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Kingston EPOC Technology for Memory Modules

Kingston EPOC Technology for Memory Modules - PCSTATS
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Abstract: A few days ago Kingston announced a new memory packaging technology called "EPOC" - and no this isn't a Matrix II spinoff.
Filed under: Memory Published:  Author: 
External Mfg. Website: Kingston Jul 22 2002   Max Page  
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EPOC Technology for Memory Modules

Kingston Technology are a memory vendor you should be familiar with. If you have PC2700 DDR or PC1066 RDRAM chances are you've looked over a kingston memory module at least once in your search for the best price. We've tested Kingston DDR and RDRAM on one or two occassions and the quality level has always been pretty good.

A few days ago Kingston announced a new memory packaging technology called "EPOC" - and no this isn't a Matrix II spinoff.

EPOC stands for Elevated Package Over CSP (Chip Scale Package) and what it describes is a better way of making high-density DRAM modules. This isn't quite at the consumer level yet since they are dealing Registered RAM at the moment, but given the ease and robustness of the new manufacturing process it may be in our hands very soon.

EPOC was developed with server memory in mind. Servers are very crowded devices and there isn't much room in a 1U, 2U or even 3U rack mount system for many DIMM slots. DIMM slots are where the DRAM gets clicked into place, and typically there are four on a motherboard.

With only four slots to populate, there is a natural barrier to how much memory can physically be installed in any one system. Typically memory modules max out at 1GB - and since it is very, very expensive to achieve this level of memory density using 16 individual TSOP-II chips (Thin-Small Outline Package), manufacturers use a few tricks. One of the most widely used techniques is to stack lower density memory chips on top of one another - usually to a height of two, but sometimes three.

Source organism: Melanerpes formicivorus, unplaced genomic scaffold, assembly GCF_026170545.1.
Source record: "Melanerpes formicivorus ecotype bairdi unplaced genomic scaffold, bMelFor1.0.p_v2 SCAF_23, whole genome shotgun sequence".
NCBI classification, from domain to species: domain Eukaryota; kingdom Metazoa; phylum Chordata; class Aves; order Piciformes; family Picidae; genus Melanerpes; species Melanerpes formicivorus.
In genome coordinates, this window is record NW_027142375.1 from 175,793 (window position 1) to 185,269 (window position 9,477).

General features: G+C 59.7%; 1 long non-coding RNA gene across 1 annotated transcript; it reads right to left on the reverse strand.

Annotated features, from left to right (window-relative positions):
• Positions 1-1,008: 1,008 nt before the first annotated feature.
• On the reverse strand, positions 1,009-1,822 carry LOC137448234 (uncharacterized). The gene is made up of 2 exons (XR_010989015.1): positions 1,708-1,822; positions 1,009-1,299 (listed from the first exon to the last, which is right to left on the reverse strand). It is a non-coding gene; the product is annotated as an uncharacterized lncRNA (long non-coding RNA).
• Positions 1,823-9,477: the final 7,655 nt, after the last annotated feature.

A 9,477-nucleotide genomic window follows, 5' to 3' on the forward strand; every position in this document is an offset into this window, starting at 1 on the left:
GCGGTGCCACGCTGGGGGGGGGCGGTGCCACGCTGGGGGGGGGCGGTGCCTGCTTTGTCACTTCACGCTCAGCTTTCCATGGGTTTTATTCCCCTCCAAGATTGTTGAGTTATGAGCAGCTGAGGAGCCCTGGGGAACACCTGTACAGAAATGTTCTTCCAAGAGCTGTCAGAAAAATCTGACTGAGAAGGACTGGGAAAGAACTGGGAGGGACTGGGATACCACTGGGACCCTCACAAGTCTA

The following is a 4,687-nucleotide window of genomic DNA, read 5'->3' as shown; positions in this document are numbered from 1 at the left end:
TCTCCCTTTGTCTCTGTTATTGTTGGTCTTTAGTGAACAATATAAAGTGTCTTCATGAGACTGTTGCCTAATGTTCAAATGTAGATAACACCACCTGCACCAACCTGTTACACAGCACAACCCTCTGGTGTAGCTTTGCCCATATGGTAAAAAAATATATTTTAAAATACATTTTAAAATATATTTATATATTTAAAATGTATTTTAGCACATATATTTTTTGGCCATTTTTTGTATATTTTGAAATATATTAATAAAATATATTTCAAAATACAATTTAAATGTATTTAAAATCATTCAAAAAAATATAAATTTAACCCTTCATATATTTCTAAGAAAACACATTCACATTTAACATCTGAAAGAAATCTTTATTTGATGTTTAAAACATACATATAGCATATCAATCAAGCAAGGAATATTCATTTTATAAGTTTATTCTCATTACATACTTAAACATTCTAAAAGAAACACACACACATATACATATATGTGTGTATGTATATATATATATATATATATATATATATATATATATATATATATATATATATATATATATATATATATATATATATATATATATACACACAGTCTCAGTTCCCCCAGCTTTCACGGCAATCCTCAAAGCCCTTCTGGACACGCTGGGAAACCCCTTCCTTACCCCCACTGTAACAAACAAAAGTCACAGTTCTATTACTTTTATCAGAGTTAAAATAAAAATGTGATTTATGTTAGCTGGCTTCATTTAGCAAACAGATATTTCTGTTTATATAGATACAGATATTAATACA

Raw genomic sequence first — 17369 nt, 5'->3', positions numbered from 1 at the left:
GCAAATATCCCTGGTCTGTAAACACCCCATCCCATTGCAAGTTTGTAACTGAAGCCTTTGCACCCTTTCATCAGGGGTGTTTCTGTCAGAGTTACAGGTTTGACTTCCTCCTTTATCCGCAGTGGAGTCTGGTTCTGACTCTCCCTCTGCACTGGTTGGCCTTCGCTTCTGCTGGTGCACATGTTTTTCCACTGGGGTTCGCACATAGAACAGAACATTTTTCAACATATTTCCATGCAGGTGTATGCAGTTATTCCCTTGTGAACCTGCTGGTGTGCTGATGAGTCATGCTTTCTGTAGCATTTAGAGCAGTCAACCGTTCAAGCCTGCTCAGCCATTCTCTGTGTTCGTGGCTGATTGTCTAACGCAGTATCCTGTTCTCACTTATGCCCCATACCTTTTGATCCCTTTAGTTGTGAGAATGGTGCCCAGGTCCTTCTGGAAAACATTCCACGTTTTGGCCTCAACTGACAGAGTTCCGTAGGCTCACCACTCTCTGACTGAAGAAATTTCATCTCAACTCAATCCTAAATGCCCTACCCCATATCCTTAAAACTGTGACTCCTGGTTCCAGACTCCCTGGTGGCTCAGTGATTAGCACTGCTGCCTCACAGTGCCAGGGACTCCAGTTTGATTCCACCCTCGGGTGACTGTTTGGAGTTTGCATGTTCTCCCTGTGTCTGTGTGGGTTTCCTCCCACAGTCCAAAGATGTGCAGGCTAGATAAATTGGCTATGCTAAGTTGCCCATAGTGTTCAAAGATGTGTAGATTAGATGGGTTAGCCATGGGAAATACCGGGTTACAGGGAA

Making memory with this process is not too complex, but it can be time consuming, and cause delays if the solder joints are not perfect the first time around.

"Kingston engineers worked closely with Payton Technology Inc., a Kingston subsidiary dedicated to specialty chip packaging and testing, to develop this new technology. "This joint Kingston-Payton project demonstrates the benefit of Kingston's Express Wafer-to-Module program, which results in Kingston's faster response to customer orders without jeopardizing quality or reliability," said Daniel Hsu, general manager, Payton."

The 1.2" tall modules use a 3-dimensional memory module system where one chip essentially sits overtop of another. Neither chip makes direct contact the one adjacent and this helps to ensure adequate convection cooling. Were the TSOP and CSP chips to be in direct contact with one another, the combined heat from each module could pose problems.

The exposed DRAM chip is a raised Thin-Small Outline Package (TSOP) memory type which is standard to most of todays memory sticks. Below this chip lies a BGA mounted, and smaller, Chip Scale Package (CSP) memory chip.

According to Kingston the idea came about when they "first set out to eliminate the long lead-times required to stack memory chips when using third-party stacking companies." "Kingston engineers also set a design objective requiring the new technology to be as easy to manufacture as standard modules." Because the two types of memory chip solve the problem of memory density, and each make direct contact the PCB, the manufacturing process is greatly simplified, and hence, more reliable.


 

Contents of Article: Kingston

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